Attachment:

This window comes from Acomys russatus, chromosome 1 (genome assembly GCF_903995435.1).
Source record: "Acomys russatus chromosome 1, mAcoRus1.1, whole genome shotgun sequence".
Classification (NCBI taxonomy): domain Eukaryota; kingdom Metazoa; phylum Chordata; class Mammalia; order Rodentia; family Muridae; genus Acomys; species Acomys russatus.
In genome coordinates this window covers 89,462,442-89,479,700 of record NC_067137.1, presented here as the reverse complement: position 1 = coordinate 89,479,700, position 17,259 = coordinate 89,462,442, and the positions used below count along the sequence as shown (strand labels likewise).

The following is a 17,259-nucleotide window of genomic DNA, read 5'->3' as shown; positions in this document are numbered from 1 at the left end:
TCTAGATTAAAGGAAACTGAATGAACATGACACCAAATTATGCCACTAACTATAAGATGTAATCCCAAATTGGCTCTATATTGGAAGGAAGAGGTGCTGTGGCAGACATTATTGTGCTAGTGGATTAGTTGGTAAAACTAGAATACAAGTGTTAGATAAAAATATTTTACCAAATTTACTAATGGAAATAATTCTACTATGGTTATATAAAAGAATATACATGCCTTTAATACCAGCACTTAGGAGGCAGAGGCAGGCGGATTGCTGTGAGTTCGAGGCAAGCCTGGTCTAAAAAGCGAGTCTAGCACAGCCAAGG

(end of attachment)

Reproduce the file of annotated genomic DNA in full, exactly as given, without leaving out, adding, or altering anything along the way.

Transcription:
This window comes from Acomys russatus, chromosome 1 (genome assembly GCF_903995435.1).
Source record: "Acomys russatus chromosome 1, mAcoRus1.1, whole genome shotgun sequence".
Classification (NCBI taxonomy): domain Eukaryota; kingdom Metazoa; phylum Chordata; class Mammalia; order Rodentia; family Muridae; genus Acomys; species Acomys russatus.
In genome coordinates this window covers 89,462,442-89,479,700 of record NC_067137.1, presented here as the reverse complement: position 1 = coordinate 89,479,700, position 17,259 = coordinate 89,462,442, and the positions used below count along the sequence as shown (strand labels likewise).

The following is a 17,259-nucleotide window of genomic DNA, read 5'->3' as shown; positions in this document are numbered from 1 at the left end:
TCTAGATTAAAGGAAACTGAATGAACATGACACCAAATTATGCCACTAACTATAAGATGTAATCCCAAATTGGCTCTATATTGGAAGGAAGAGGTGCTGTGGCAGACATTATTGTGCTAGTGGATTAGTTGGTAAAACTAGAATACAAGTGTTAGATAAAAATATTTTACCAAATTTACTAATGGAAATAATTCTACTATGGTTATATAAAAGAATATACATGCCTTTAATACCAGCACTTAGGAGGCAGAGGCAGGCGGATTGCTGTGAGTTCGAGGCAAGCCTGGTCTAAAAAGCGAGTCTAGCACAGCCAAGG